13:06 So you can quiz about contrib, or some specific lib as well :)

13:09 jonaskoelker: (alive? 'channel)

13:09 tonyl: there is people here

13:10 jonaskoelker: true

13:10 cemerick: $max

13:10 sexpbot: The most users ever in #clojure is 317

13:10 tonyl: fliebel: that is a nice touch with the binding of those vars

13:10 jonaskoelker: sexpbot is one small typo away from sounding very dirty... :D

13:11 cemerick: A nice bot feature would be to report on a moving average of active users

13:11 jonaskoelker: you mean like halve-and-add every $interval?

13:11 Raynes: cemerick: Duly noted.

13:13 jonaskoelker: I've had a lot of false starts with various lisps (some CL, elisp, mzscheme). Anyone got a recommendation on how to stick to it?

13:13 cemerick: jonaskoelker: you'd probably want to retain sample data so you can change the window, etc.

13:13 jonaskoelker: cemerick: good point

13:13 I think I see the value of lisp---that is, its unique strengths and when/how/why they will come in handy

13:14 But for some strange reason, lisp just never stuck

13:14 cemerick: jonaskoelker: make sure you are working on a problem where a lisp would offer particularly compelling advantages.

13:14 jonaskoelker: meh, do I _have_ to write a compiler? </caricature> :-P

13:15 seriously though, that's a good point and one well taken

13:15 Lajla: How is fn* defined?

13:15 How is it usd.

13:15 &(doc fn*)

13:15 sexpbot: java.lang.Exception: Unable to resolve var: fn* in this context

13:15 Lajla: Hmm

13:15 &(doc fn)

13:15 sexpbot: ⟹ "Special Form: Please see http://clojure.org/special_forms#fn"

13:15 cemerick: Many (rightly, IMO) believe that a lisp (Clojure in particular, at least in comparison to others, again IMO) provides compelling advantages regardless of the problem.

13:15 Lajla: don't use fn*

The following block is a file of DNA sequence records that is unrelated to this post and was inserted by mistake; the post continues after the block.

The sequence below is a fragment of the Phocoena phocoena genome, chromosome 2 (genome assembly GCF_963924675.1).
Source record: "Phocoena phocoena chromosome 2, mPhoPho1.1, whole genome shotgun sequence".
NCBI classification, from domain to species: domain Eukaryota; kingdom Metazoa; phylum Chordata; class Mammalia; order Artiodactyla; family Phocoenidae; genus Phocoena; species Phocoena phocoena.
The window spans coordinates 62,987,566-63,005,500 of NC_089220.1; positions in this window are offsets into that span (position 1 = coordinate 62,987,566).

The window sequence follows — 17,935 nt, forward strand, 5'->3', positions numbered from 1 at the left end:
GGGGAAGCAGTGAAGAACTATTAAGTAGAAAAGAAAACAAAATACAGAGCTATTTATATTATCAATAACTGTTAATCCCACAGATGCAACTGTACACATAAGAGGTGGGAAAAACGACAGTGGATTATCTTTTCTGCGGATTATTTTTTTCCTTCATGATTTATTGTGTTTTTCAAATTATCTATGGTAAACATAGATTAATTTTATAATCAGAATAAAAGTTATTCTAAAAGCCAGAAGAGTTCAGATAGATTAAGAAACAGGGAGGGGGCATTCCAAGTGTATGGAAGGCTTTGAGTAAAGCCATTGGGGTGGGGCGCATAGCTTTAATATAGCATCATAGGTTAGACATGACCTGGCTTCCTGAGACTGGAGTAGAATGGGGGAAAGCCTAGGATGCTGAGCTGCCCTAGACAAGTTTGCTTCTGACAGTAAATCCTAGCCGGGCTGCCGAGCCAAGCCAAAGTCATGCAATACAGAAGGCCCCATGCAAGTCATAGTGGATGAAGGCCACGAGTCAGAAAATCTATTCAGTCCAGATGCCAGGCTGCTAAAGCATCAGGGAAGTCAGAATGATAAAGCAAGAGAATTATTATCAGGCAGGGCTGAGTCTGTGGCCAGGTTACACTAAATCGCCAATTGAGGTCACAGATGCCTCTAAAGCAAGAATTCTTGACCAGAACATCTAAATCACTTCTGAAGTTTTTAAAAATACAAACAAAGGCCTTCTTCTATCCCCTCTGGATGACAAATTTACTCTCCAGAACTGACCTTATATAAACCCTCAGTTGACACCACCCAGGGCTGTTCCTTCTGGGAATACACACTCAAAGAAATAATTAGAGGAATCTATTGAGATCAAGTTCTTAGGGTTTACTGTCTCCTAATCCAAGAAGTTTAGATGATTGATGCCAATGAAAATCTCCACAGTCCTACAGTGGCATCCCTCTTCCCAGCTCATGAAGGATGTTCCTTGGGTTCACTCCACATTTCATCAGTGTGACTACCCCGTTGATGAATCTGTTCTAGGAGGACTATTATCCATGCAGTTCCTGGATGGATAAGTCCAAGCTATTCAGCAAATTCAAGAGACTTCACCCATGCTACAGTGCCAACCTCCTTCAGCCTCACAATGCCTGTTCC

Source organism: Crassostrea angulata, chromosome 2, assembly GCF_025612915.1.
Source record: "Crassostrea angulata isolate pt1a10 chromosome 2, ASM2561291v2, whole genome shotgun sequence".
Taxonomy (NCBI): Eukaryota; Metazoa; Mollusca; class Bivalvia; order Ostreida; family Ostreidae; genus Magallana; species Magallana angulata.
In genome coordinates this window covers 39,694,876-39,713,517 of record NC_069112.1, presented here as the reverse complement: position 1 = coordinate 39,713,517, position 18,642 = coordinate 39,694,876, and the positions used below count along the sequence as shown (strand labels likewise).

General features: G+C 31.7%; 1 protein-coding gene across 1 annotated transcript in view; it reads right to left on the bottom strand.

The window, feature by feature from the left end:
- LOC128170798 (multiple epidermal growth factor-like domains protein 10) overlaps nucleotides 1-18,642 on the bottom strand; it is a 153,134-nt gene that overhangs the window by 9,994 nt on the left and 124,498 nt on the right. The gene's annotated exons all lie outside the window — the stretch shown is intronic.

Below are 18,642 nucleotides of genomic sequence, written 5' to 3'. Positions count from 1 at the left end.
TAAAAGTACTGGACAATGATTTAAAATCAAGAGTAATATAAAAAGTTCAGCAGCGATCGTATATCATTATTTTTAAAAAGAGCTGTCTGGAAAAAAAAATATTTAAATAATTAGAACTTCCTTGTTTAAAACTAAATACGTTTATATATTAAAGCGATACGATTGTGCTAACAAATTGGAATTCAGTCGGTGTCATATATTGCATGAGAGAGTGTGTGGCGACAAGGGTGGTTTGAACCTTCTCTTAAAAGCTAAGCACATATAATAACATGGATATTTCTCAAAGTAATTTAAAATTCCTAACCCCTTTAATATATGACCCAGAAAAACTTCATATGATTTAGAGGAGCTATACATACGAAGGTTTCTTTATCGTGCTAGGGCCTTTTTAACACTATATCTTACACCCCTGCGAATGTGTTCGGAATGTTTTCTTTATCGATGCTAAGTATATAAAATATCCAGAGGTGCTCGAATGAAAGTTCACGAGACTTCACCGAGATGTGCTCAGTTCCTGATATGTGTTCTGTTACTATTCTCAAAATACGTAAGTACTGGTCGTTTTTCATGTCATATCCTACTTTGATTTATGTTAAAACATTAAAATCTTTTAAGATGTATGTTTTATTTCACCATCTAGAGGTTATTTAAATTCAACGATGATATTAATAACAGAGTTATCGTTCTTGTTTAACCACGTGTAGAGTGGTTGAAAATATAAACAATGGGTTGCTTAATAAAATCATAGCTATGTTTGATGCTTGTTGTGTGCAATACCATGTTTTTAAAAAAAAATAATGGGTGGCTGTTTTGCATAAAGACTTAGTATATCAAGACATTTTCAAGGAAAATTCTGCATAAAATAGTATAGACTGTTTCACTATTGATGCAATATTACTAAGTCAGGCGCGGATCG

13:16 jonaskoelker: I'm with you on the clojure vs. other lisps

13:16 cemerick: jonaskoelker: But if the question is, how to stick with learning it -- make sure the wow-factor is so high that you absolutely can't let up. :-)

13:17 jonaskoelker: :)

13:17 It seems to me like clojure has the right kind of abstractions when it comes to things "in/out of the box"

13:17 Lajla: cemerick, I want to know what it is.

13:18 Apparently fn is defined in terms of it as a macro.

13:18 jonaskoelker: i.e. lazy sequences being "compatible" with plain ol' lists; IOW, there's interfaces and things that "implements" them

13:18 cemerick: Lajla: fn* is the form that ties into the compiler's implementation of fn

13:24 Lajla: cemerick, but how does it work.

13:24 How would you use it.

13:24 amalloy: Lajla: you don't use it. why would you want to?

13:25 cemerick: Lajla: Like I said, you shouldn't use it -- it's entirely an implementation detail.

13:25 Lajla: I don't want to use it

13:25 I want to know how it works

13:25 And why fn itself can't serve that role

13:25 amalloy: Lajla: look in the jvm source

13:25 er, the java source for clojure

13:26 in Compiler.java

13:26 Lajla: Yeah, but I want to know how fn expands to fn* as a macro.

13:26 I heard it does

13:26 amalloy: $source fn

13:26 sexpbot: fn is http://is.gd/hBfAf

13:26 amalloy: like so

13:29 Lajla: &(expand '(fn bla [I Worship His Shadow] (+ I His)))

13:29 sexpbot: java.lang.Exception: Unable to resolve symbol: expand in this context